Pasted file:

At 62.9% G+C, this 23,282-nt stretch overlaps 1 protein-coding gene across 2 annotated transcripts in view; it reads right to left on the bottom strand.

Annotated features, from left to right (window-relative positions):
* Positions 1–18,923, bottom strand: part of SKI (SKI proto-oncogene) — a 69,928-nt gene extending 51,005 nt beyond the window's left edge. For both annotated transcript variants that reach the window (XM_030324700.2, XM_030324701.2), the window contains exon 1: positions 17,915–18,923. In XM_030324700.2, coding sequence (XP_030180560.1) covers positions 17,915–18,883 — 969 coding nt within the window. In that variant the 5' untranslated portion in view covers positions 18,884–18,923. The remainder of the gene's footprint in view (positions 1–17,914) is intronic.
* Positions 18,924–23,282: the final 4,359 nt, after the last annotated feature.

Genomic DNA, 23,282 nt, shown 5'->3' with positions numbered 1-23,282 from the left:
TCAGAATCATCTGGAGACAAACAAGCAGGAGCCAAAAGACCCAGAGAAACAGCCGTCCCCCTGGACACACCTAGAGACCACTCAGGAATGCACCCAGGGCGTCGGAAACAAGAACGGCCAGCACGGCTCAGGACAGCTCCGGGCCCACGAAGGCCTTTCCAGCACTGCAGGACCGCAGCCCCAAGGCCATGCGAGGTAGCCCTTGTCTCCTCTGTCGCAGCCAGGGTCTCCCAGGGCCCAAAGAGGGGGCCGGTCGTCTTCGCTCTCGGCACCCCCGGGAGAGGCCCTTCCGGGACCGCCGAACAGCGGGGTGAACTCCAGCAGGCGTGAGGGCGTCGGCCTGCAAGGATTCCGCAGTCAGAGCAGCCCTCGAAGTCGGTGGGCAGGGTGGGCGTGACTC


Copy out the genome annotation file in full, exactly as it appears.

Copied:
At 62.9% G+C, this 23,282-nt stretch overlaps 1 protein-coding gene across 2 annotated transcripts in view; it reads right to left on the bottom strand.

Annotated features, from left to right (window-relative positions):
* Positions 1–18,923, bottom strand: part of SKI (SKI proto-oncogene) — a 69,928-nt gene extending 51,005 nt beyond the window's left edge. For both annotated transcript variants that reach the window (XM_030324700.2, XM_030324701.2), the window contains exon 1: positions 17,915–18,923. In XM_030324700.2, coding sequence (XP_030180560.1) covers positions 17,915–18,883 — 969 coding nt within the window. In that variant the 5' untranslated portion in view covers positions 18,884–18,923. The remainder of the gene's footprint in view (positions 1–17,914) is intronic.
* Positions 18,924–23,282: the final 4,359 nt, after the last annotated feature.

Genomic DNA, 23,282 nt, shown 5'->3' with positions numbered 1-23,282 from the left:
TCAGAATCATCTGGAGACAAACAAGCAGGAGCCAAAAGACCCAGAGAAACAGCCGTCCCCCTGGACACACCTAGAGACCACTCAGGAATGCACCCAGGGCGTCGGAAACAAGAACGGCCAGCACGGCTCAGGACAGCTCCGGGCCCACGAAGGCCTTTCCAGCACTGCAGGACCGCAGCCCCAAGGCCATGCGAGGTAGCCCTTGTCTCCTCTGTCGCAGCCAGGGTCTCCCAGGGCCCAAAGAGGGGGCCGGTCGTCTTCGCTCTCGGCACCCCCGGGAGAGGCCCTTCCGGGACCGCCGAACAGCGGGGTGAACTCCAGCAGGCGTGAGGGCGTCGGCCTGCAAGGATTCCGCAGTCAGAGCAGCCCTCGAAGTCGGTGGGCAGGGTGGGCGTGACTC